Ehrlich Revamps His Web Site, Mails Fundraising Letter
For those keeping tabs on whether former governor Robert L. Ehrlich Jr. (R) plans a political comeback, here are two developments: a revamped Web site and a fundraising letter that calls for bringing "common political sense back to Maryland."
Neither the Web site nor the letter makes it clear whether Ehrlich plans a rematch with Gov. Martin O'Malley (D), who defeated him in 2006. But Ehrlich is up to something.
The Web site, http:/
A "message from Bob" on the site says: "If you're like me, you believe that there's a better path forward for Maryland and America -- a path to economic prosperity, responsive government, and brighter horizons for our children."
In the fundraising letter, dated last month, Ehrlich takes aim at "Maryland's extreme left-wing governor and legislature" and says he wants "to build a war chest to spread this common sense message to Maryland citizens, to help organize voters and to help candidates for public office."
Ehrlich, who co-hosts a radio talk show with his wife, Kendel, on Saturdays on Baltimore's WBAL (1090 AM), does not say whether he is one of the candidates he is trying to help.
The balance of the three-page letter takes O'Malley and Democratic legislators to task over tax increases, plans for use of federal stimulus money and potential bidders' tepid response to the state's slot-machine gambling program.
Ehrlich was one of the biggest slots boosters while in Annapolis but opposed a pro-slots referendum backed by O'Malley on the issue last year.
"The press is reporting that the slot machine proposal, which Martin O'Malley sold to the voters as the answer to our state's fiscal troubles, was so poorly written that it will actually generate hundreds of millions of dollars less than expected," Ehrlich says on the site.
Also on the Web site: a link to an opinion piece by former county executive Douglas M. Duncan (D) of Montgomery, which ran in The Washington Post last month. Duncan, who challenged O'Malley in the 2006 Democratic primary, questions the vision of current state and local leaders.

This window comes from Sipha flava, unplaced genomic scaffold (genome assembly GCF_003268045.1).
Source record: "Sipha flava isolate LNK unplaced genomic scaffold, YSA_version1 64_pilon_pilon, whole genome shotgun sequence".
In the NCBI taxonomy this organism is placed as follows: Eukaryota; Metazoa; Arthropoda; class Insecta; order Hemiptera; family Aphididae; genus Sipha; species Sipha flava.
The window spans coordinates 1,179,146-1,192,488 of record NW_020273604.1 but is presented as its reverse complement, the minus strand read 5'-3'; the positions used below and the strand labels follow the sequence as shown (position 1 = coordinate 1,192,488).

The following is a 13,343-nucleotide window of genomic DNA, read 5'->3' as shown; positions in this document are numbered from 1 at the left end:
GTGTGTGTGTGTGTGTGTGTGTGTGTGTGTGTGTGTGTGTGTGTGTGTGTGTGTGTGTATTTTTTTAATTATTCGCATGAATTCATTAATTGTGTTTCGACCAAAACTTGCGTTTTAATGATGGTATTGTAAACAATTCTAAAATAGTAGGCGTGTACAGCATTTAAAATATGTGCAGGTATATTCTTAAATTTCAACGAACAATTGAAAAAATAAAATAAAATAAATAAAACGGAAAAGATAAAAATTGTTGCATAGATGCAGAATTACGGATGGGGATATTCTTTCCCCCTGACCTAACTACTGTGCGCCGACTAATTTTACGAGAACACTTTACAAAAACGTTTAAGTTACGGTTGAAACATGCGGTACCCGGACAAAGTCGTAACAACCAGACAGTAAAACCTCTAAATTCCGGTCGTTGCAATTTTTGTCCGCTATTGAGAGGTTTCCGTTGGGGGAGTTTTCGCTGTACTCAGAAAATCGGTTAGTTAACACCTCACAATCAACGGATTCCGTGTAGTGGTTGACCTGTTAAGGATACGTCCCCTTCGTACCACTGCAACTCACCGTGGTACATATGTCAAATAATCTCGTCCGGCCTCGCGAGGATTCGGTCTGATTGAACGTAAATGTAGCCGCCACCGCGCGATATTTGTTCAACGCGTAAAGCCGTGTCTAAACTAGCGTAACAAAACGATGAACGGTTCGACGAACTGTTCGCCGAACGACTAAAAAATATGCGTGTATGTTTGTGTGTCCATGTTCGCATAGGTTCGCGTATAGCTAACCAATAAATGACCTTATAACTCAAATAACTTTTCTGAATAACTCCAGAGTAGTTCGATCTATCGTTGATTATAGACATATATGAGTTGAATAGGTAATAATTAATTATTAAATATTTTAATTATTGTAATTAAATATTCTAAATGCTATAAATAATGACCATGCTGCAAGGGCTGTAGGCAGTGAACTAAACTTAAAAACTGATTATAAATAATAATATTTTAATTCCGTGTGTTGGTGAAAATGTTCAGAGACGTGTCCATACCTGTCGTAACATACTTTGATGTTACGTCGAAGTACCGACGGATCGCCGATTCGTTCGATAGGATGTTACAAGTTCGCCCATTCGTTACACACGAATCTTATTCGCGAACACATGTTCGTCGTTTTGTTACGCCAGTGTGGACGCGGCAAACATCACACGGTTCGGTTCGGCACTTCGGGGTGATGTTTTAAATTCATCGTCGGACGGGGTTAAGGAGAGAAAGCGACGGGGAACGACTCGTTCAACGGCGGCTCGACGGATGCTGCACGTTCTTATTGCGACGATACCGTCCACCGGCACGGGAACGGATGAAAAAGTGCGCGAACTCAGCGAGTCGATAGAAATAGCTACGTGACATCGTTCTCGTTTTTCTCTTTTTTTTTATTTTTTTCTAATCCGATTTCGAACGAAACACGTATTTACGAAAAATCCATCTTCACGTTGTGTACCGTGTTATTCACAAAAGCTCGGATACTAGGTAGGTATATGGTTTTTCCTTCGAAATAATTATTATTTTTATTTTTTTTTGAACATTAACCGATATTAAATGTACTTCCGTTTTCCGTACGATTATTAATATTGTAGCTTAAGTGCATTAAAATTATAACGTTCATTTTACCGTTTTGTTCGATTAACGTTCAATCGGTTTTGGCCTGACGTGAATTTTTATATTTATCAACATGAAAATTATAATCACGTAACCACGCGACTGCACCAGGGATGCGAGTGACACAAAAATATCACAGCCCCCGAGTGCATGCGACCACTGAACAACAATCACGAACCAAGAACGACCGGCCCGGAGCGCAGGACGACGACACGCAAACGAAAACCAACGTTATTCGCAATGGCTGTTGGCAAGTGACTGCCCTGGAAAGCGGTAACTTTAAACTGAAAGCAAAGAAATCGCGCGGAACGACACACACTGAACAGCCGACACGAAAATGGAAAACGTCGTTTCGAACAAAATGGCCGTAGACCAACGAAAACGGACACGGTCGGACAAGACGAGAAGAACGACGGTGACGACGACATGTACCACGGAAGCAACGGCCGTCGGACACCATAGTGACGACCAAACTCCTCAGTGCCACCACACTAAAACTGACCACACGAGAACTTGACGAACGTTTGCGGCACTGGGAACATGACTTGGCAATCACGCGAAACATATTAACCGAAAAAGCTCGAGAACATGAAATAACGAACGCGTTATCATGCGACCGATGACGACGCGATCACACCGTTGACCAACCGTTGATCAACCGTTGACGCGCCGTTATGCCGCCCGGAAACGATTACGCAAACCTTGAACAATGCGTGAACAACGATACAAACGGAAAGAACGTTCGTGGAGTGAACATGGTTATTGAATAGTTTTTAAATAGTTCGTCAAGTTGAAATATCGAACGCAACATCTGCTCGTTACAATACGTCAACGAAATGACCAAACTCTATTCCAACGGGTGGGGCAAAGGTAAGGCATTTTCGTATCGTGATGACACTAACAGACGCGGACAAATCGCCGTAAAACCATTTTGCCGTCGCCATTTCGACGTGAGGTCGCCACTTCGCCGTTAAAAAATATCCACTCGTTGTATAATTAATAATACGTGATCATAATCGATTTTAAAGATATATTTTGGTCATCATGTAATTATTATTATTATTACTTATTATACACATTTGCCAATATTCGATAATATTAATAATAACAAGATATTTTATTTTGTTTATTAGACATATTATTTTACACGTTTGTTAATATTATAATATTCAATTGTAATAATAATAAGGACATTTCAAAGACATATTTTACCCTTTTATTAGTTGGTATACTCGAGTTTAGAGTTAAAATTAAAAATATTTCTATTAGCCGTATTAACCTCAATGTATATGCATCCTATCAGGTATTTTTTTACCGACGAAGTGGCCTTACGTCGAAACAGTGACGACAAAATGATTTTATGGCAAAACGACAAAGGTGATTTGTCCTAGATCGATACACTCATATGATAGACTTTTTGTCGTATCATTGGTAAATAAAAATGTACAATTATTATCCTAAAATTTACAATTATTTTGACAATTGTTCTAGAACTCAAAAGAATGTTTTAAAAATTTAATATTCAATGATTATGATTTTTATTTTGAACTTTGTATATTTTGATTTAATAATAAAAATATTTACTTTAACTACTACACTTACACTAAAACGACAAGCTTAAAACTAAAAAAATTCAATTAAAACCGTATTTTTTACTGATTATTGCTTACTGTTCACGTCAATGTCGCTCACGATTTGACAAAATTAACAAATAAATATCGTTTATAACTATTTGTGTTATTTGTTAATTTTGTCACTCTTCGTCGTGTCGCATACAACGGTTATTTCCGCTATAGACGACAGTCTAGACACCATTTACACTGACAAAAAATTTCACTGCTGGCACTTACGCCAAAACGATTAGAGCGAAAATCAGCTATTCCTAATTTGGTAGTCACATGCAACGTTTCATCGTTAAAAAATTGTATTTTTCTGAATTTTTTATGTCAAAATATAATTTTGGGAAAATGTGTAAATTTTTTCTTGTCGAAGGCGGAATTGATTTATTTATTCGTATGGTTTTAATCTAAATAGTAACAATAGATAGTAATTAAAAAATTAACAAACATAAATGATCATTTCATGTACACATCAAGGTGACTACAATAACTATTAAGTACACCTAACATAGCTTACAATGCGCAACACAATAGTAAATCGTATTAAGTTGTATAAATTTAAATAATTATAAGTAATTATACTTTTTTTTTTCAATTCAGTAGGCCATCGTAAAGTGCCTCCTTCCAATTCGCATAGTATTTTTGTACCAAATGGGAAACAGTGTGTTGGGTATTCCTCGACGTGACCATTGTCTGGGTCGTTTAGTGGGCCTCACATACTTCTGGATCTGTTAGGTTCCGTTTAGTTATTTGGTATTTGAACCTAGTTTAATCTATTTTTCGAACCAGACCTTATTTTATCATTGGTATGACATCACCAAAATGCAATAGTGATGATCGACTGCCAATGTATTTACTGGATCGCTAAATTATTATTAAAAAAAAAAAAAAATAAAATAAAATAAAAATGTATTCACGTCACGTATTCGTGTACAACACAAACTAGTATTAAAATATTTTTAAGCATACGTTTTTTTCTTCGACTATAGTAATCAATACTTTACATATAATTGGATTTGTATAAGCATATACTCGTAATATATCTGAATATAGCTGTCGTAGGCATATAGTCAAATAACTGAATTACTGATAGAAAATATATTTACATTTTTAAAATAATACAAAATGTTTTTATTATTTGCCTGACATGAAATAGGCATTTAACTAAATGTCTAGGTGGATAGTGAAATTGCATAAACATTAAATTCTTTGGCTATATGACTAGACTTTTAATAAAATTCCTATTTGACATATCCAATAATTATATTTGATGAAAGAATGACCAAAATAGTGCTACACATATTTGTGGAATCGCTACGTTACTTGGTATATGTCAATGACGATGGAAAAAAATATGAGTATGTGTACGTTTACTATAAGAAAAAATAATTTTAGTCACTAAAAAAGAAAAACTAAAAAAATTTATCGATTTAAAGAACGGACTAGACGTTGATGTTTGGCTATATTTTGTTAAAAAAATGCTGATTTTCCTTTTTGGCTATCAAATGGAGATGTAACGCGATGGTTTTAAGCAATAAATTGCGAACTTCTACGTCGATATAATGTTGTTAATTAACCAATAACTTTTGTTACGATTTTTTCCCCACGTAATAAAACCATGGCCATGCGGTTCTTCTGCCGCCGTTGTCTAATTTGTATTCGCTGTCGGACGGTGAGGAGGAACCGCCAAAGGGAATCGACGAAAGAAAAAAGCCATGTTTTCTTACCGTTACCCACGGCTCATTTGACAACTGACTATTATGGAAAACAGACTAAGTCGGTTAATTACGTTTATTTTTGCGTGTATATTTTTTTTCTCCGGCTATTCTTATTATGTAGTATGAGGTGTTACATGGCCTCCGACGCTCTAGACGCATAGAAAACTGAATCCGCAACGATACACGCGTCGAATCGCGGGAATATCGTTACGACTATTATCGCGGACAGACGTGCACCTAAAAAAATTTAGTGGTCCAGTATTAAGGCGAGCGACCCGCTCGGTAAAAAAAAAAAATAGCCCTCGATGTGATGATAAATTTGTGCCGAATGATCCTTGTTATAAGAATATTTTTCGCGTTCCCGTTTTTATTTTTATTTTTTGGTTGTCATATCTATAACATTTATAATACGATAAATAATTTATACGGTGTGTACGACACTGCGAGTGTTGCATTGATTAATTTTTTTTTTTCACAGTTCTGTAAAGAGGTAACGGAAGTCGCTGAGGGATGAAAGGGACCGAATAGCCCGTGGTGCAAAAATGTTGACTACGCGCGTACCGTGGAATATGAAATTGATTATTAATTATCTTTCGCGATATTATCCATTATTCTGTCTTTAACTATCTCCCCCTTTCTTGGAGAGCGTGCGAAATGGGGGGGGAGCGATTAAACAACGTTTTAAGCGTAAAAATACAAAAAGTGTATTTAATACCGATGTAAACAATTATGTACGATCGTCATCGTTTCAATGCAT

Henry Fawell, a former Ehrlich spokesman who works at his law firm, Womble Carlyle Sandridge & Rice, said that Ehrlich will make a decision about whether to seek office at some point "down the road."
"He's being a dad and husband first," Fawell said. "And he's enjoying Womble Carlyle. But there continues to be demand for his views."
-- JOHN WAGNER
Leggett Supports Bill To Curb Drunken Driving
Montgomery County Executive Isiah Leggett (D) appealed last week to the chairman of the House Judiciary Committee to support legislation aimed at reducing drunken driving.
In a letter to Del. Joseph F. Vallario Jr. (D-Prince George's), Leggett recounts how the sport-utility vehicle that he and his wife were in was hit last week by a man who had previously pleaded guilty to trying to drive while under the influence of alcohol. Leggett asks Vallario to back legislation that would make locked ignition devices mandatory for convicted drunk drivers.
"Had this driver's sentence included the use of an ignition interlock device, I would perhaps not be writing you this letter today because the crash that I experienced may not have occurred," Leggett said.
Under current law, judges can require that breath-analysis devices be connected to a vehicle's ignition. The driver must be sober to start the car.
Advocates for tougher drunken driving laws asked Leggett to testify at a hearing last week, but he was resting at home, spokesman Patrick Lacefield said.
Leggett and his wife, Catherine, were hit Sunday night when a driver failed to stop at a red light at Sandy Spring Road and Route 29 in Burtonsville, police said. Officers arrested Kendall S. Smith of Wheaton after they said he failed a series of sobriety tests. Court records show that Smith was sentenced to probation in August after pleading guilty to attempting to drive while under the influence of alcohol.
-- ANN E. MARIMOW